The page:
Ireland was neat, aside from the lack of sleep and perhaps partially because it was colder than usual, something that led to a lot of painful and comic falls on the sidewalk and to a lot of fretting about early morning departures in a city where taxi drivers told us they didn't know how to drive in the snow. We spent our first day sitting in a bagel shop, under-slept after our four am flight, shocked at how expensive Cork, a small, pretty city where Christmas music played from speakers in the street, a town without chain stores that felt like a 1940s film set, seemed to be. I was there for a debating tournament, and so didn't see much of the town, though I can recommend the University College campus for beauty, a grey stone castle set amongst gardens, a less tourist-filled version of a Cambridge college. I met lots of lovely friendly Irish people, most of whom managed to debate very impressively after eleven ciders. We ate fish and chips in a shop where everybody seemed to know each other, where everybody we'd met in Ireland seemed coincidentally to be, we drank mulled wine between debates and were told about a festival where they put a goat on the top of a hill, give him a paper crown, call him the King and celebrate his coronation by drinking for two days.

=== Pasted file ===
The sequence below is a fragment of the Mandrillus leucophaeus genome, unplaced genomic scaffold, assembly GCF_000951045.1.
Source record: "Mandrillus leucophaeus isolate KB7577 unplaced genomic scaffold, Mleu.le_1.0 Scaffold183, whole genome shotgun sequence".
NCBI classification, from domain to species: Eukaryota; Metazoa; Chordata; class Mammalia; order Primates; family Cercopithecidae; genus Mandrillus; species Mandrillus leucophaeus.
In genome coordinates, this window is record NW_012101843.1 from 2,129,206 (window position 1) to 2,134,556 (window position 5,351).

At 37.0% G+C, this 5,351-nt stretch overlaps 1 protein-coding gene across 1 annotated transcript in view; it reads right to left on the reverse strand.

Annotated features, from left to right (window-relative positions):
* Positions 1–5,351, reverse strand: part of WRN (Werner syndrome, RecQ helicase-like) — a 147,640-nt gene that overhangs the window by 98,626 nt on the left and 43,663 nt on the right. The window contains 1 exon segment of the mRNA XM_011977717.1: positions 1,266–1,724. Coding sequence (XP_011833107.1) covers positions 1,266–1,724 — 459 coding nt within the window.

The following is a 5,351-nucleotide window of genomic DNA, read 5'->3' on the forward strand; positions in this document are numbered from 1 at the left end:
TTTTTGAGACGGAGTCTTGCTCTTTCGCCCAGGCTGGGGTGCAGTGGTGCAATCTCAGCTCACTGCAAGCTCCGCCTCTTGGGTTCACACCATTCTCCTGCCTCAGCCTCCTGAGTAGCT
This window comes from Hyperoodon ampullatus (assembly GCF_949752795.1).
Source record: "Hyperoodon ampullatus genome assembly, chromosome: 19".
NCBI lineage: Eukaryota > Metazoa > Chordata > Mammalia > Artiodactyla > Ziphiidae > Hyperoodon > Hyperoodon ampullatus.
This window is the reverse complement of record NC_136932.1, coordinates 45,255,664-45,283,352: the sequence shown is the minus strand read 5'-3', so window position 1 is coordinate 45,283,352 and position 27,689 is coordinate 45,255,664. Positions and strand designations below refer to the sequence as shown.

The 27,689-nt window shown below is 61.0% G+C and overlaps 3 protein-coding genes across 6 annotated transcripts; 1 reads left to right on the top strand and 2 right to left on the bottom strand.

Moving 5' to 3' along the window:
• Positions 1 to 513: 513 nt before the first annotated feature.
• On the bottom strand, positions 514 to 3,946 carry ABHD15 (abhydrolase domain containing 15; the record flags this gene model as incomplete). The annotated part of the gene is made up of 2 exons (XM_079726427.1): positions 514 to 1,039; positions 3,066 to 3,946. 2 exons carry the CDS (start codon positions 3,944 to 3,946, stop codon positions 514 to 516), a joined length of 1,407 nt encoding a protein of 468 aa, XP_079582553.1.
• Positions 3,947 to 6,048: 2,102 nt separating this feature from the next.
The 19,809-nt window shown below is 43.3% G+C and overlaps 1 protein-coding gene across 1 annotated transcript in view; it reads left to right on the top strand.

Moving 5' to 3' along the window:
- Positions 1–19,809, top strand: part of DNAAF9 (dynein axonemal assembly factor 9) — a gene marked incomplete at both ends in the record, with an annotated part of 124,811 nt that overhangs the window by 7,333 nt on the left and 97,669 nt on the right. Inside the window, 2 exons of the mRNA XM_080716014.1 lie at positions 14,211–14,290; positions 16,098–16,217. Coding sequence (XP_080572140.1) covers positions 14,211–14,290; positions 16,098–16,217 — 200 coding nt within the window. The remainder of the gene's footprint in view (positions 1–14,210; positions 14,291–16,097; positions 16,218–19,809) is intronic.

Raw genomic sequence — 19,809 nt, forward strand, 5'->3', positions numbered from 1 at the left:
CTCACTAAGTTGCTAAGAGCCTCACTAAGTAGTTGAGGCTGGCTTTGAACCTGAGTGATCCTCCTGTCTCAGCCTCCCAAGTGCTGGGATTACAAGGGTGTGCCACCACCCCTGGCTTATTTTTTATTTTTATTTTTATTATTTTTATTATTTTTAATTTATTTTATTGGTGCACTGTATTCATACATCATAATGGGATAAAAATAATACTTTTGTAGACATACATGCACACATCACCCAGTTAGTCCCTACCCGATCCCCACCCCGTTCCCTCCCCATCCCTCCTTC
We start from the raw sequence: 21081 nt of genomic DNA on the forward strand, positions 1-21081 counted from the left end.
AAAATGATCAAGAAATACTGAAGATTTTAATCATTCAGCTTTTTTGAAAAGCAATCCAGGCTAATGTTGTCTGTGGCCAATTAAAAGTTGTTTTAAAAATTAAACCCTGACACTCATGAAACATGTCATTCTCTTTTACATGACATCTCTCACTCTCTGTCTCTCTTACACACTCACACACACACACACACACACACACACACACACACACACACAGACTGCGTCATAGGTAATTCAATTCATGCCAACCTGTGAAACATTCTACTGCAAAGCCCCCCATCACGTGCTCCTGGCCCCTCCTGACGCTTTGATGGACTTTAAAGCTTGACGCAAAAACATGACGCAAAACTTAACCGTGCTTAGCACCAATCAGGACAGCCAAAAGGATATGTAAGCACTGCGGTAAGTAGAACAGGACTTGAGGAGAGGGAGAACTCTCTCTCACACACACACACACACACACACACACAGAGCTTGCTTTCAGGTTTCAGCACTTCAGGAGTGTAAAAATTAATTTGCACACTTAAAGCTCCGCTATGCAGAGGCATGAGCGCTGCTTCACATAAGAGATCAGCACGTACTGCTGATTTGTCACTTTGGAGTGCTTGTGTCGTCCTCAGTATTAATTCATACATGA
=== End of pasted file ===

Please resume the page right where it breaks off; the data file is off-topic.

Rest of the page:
And now I'm back in Cambridge and it’s icy and cold, really my favourite weather, and I need to keep reminding myself that I need to do work, which is hard with Christmas trees and tinsel everywhere.